Stocks tumble on recession fears as S&P 500 nears bear market

Shares opened lower on Thursday, compounding losses suffered the day before Rout in 1,100 points in the Dow index. Investors are fleeing stocks amid lingering fears that high inflation will dampen consumer spending and squeeze corporate profits.

The Dow Jones Industrial Average fell 221 points, or 0.7%, to 31,268 in early trading, while the S&P 500 fell 0.3%. The tech-heavy Nasdaq Composite Index fell 0.7%.

Wall Street is increasingly concerned about the potential for a downturn in the face of headwinds, including the highest inflation in 40 years and rising interest rates. Tighter monetary policy could create a bumpy landing – and even a recession — causing a slowdown in economic growth. Grim quarterly earnings reports from retailers such as Target and Walmart this week fueled investor concerns.

“It’s a gloomy morning as stocks fall across the globe,” Adam Crisafulli, president of investment advisory firm Vital Knowledge, said in a research note. “The Walmart/Target outbursts cast a hugely negative pallor on the tape, reversing the modest stability seen in Thursday-Tuesday markets.”

The slippage put the S&P 500 on the cusp of a “bear market,” which is when a stock index falls 20% or more from a recent high for an extended period.

MoneyWatch: Is the United States Heading for Another Recession?


With today’s drop, the S&P 500 is down 18.7% from its most recent high of 4,796 on January 3, while the Dow is 14.4% below its most recent Mountain peak. The Nasdaq had already entered bearish territory and is down 29% from its last high in November.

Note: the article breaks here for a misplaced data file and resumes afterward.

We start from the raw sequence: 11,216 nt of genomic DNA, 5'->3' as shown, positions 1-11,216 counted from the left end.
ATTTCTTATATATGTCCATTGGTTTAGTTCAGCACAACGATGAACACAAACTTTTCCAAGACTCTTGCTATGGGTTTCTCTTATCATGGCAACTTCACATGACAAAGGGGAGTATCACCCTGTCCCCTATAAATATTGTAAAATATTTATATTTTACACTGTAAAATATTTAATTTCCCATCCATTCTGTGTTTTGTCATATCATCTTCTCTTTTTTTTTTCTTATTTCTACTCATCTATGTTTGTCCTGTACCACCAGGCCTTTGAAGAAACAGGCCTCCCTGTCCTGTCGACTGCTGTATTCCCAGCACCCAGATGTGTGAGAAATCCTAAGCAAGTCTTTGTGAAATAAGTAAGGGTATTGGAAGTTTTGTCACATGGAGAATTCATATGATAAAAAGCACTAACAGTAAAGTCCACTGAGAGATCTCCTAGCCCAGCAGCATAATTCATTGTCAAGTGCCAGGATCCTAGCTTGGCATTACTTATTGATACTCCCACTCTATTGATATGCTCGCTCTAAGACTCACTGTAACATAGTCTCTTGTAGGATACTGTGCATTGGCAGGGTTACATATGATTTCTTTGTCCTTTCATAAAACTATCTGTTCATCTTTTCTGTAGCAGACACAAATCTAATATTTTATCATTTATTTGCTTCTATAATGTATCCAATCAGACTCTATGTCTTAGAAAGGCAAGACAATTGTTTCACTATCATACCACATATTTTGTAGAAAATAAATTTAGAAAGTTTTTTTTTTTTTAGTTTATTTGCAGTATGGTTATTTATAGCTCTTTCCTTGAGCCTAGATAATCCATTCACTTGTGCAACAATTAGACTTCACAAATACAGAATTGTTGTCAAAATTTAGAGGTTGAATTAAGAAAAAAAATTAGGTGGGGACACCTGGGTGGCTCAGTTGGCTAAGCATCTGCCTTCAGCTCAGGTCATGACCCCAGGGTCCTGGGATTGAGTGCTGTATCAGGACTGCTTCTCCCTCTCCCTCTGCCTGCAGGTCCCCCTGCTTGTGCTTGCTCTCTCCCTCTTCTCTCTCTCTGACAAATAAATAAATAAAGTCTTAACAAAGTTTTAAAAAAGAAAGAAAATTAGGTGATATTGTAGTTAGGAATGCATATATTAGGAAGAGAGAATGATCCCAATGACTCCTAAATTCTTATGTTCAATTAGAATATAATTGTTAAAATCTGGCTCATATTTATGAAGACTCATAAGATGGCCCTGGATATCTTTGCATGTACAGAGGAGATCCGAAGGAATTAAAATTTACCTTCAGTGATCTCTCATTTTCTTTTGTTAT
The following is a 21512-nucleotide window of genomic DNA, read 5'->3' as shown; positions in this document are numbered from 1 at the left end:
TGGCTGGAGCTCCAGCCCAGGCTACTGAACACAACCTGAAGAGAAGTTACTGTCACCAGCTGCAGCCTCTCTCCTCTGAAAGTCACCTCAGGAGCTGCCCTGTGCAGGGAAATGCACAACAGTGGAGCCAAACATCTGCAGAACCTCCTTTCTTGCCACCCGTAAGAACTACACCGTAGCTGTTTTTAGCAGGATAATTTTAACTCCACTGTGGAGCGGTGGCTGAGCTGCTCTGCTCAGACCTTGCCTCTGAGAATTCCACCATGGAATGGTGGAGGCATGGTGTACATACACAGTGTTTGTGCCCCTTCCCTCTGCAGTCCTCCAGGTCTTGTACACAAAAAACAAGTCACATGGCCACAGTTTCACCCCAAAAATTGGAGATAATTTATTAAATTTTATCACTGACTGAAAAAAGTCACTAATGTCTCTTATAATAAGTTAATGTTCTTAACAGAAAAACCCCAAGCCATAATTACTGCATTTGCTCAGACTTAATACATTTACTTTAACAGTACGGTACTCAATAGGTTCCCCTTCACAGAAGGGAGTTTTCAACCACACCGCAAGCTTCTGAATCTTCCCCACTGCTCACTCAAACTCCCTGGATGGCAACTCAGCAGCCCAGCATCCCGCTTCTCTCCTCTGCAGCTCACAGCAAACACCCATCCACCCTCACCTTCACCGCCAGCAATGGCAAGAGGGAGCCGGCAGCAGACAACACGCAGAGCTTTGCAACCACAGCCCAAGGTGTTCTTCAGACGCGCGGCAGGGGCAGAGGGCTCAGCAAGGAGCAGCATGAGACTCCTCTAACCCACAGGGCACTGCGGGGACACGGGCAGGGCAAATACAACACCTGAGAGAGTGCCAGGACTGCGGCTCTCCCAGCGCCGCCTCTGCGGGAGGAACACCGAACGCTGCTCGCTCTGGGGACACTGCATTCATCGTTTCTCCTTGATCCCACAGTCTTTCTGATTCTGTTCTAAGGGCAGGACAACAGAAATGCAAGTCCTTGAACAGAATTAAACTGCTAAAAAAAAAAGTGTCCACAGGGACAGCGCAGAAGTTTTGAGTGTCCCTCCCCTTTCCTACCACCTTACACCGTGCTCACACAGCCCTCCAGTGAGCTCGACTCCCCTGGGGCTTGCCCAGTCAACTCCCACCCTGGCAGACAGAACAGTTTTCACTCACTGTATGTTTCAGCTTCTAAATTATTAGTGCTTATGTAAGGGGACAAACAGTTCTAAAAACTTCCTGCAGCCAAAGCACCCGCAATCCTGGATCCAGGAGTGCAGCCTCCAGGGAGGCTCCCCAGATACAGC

Bear markets: how long do they last?

Since World War II, bear markets have taken an average of 13 months to go from peak to trough and 27 months to break even. The S&P 500 index fell an average of 33% during the bear markets of this period. The biggest decline since 1945 occurred in the 2007-2009 bear market, when the S&P 500 fell 57%.

History shows that the faster an index enters a bear market, the lower it tends to be. Historically, stocks have taken 251 days (8.3 months) to fall into a bear market. When the S&P 500 fell 20% at a faster rate, the index recorded an average loss of 28%.

The longest bear market lasted 61 months and ended in March 1942, when the index fell 60%.

What drives the market down?

A series of disappointing earnings reports from major retailers sparked the most recent selloff, with Target losing a quarter of its value after posting quarterly results well below analysts’ forecasts. Inflation, particularly for shipping costs, weighed on its operating margin.

Target’s report came a day after Walmart said its profits were hit by rising costs. Investors interpreted the reports as evidence that inflation is weighing on consumers, who are reluctant to buy big-ticket items and switch from national brands to cheaper store brands.

Wall Street is also concerned about “the companies’ ability to pass on higher costs, something that has been questioned but found answered in the retailer’s earnings reports,” said Quincy Krosby, chief strategist. shares for LPL Financial, in a research note. .

Krosby added, “Of course, consumers continue to spend, but many of the major retailers are unable to pass on labor costs and higher prices caused by a still constrained supply chain.

— With Associated Press reporting.

Garland K. Long